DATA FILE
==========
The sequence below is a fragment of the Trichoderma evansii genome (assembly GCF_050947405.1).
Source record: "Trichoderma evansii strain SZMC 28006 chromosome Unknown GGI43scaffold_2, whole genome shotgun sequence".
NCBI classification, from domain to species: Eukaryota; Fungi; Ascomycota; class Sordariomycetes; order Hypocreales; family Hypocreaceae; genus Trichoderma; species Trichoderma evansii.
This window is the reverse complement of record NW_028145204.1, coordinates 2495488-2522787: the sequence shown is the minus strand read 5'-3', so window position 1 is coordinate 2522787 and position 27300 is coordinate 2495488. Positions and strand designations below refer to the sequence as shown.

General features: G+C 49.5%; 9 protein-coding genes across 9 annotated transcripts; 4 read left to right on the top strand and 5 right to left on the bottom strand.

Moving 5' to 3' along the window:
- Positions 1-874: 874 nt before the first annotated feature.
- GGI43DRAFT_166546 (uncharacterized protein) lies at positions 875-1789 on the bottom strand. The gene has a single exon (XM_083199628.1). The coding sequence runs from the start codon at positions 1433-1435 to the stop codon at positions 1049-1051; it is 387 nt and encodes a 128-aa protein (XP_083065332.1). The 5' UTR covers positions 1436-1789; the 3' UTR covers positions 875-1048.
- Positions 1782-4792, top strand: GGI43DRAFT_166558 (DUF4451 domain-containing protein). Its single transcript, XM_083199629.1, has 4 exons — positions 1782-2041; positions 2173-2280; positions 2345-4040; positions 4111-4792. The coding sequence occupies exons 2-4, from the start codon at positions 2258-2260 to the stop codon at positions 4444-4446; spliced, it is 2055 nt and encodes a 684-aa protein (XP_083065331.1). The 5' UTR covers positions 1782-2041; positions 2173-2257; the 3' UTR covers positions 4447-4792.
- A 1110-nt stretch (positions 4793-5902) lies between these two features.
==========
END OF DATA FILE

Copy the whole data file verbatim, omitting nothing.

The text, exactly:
The sequence below is a fragment of the Trichoderma evansii genome (assembly GCF_050947405.1).
Source record: "Trichoderma evansii strain SZMC 28006 chromosome Unknown GGI43scaffold_2, whole genome shotgun sequence".
NCBI classification, from domain to species: Eukaryota; Fungi; Ascomycota; class Sordariomycetes; order Hypocreales; family Hypocreaceae; genus Trichoderma; species Trichoderma evansii.
This window is the reverse complement of record NW_028145204.1, coordinates 2495488-2522787: the sequence shown is the minus strand read 5'-3', so window position 1 is coordinate 2522787 and position 27300 is coordinate 2495488. Positions and strand designations below refer to the sequence as shown.

General features: G+C 49.5%; 9 protein-coding genes across 9 annotated transcripts; 4 read left to right on the top strand and 5 right to left on the bottom strand.

Moving 5' to 3' along the window:
- Positions 1-874: 874 nt before the first annotated feature.
- GGI43DRAFT_166546 (uncharacterized protein) lies at positions 875-1789 on the bottom strand. The gene has a single exon (XM_083199628.1). The coding sequence runs from the start codon at positions 1433-1435 to the stop codon at positions 1049-1051; it is 387 nt and encodes a 128-aa protein (XP_083065332.1). The 5' UTR covers positions 1436-1789; the 3' UTR covers positions 875-1048.
- Positions 1782-4792, top strand: GGI43DRAFT_166558 (DUF4451 domain-containing protein). Its single transcript, XM_083199629.1, has 4 exons — positions 1782-2041; positions 2173-2280; positions 2345-4040; positions 4111-4792. The coding sequence occupies exons 2-4, from the start codon at positions 2258-2260 to the stop codon at positions 4444-4446; spliced, it is 2055 nt and encodes a 684-aa protein (XP_083065331.1). The 5' UTR covers positions 1782-2041; positions 2173-2257; the 3' UTR covers positions 4447-4792.
- A 1110-nt stretch (positions 4793-5902) lies between these two features.